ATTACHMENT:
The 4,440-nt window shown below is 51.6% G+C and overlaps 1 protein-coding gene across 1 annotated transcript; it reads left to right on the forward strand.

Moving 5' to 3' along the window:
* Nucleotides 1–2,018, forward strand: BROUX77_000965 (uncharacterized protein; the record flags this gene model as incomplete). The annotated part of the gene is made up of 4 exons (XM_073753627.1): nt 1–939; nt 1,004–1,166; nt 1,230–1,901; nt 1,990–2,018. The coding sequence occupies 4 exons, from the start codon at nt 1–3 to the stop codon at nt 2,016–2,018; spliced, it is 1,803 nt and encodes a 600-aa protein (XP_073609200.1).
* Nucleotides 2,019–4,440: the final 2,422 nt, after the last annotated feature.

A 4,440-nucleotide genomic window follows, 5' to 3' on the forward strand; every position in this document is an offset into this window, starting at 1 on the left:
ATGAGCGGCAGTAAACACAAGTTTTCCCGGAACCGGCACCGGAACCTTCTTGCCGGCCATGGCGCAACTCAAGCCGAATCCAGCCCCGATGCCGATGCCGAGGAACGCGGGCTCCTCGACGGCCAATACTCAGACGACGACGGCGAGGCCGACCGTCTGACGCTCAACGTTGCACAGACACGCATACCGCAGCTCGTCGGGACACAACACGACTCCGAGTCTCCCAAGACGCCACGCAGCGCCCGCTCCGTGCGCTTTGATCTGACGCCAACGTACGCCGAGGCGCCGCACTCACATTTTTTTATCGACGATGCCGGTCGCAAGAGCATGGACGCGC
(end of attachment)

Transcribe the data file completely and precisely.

The 4,440-nt window shown below is 51.6% G+C and overlaps 1 protein-coding gene across 1 annotated transcript; it reads left to right on the forward strand.

Moving 5' to 3' along the window:
* Nucleotides 1–2,018, forward strand: BROUX77_000965 (uncharacterized protein; the record flags this gene model as incomplete). The annotated part of the gene is made up of 4 exons (XM_073753627.1): nt 1–939; nt 1,004–1,166; nt 1,230–1,901; nt 1,990–2,018. The coding sequence occupies 4 exons, from the start codon at nt 1–3 to the stop codon at nt 2,016–2,018; spliced, it is 1,803 nt and encodes a 600-aa protein (XP_073609200.1).
* Nucleotides 2,019–4,440: the final 2,422 nt, after the last annotated feature.

A 4,440-nucleotide genomic window follows, 5' to 3' on the forward strand; every position in this document is an offset into this window, starting at 1 on the left:
ATGAGCGGCAGTAAACACAAGTTTTCCCGGAACCGGCACCGGAACCTTCTTGCCGGCCATGGCGCAACTCAAGCCGAATCCAGCCCCGATGCCGATGCCGAGGAACGCGGGCTCCTCGACGGCCAATACTCAGACGACGACGGCGAGGCCGACCGTCTGACGCTCAACGTTGCACAGACACGCATACCGCAGCTCGTCGGGACACAACACGACTCCGAGTCTCCCAAGACGCCACGCAGCGCCCGCTCCGTGCGCTTTGATCTGACGCCAACGTACGCCGAGGCGCCGCACTCACATTTTTTTATCGACGATGCCGGTCGCAAGAGCATGGACGCGC